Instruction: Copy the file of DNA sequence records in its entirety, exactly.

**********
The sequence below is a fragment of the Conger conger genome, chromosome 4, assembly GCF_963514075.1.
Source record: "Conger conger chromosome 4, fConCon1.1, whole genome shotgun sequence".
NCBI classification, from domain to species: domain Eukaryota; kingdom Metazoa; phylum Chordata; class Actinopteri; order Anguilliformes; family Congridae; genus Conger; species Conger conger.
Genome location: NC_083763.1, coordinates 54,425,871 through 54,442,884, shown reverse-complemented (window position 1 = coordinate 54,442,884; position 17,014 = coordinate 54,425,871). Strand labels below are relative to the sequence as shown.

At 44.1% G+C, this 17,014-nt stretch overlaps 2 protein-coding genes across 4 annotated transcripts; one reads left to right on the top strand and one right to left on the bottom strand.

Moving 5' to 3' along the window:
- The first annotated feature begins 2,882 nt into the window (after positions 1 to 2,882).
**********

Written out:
The sequence below is a fragment of the Conger conger genome, chromosome 4, assembly GCF_963514075.1.
Source record: "Conger conger chromosome 4, fConCon1.1, whole genome shotgun sequence".
NCBI classification, from domain to species: domain Eukaryota; kingdom Metazoa; phylum Chordata; class Actinopteri; order Anguilliformes; family Congridae; genus Conger; species Conger conger.
Genome location: NC_083763.1, coordinates 54,425,871 through 54,442,884, shown reverse-complemented (window position 1 = coordinate 54,442,884; position 17,014 = coordinate 54,425,871). Strand labels below are relative to the sequence as shown.

At 44.1% G+C, this 17,014-nt stretch overlaps 2 protein-coding genes across 4 annotated transcripts; one reads left to right on the top strand and one right to left on the bottom strand.

Moving 5' to 3' along the window:
- The first annotated feature begins 2,882 nt into the window (after positions 1 to 2,882).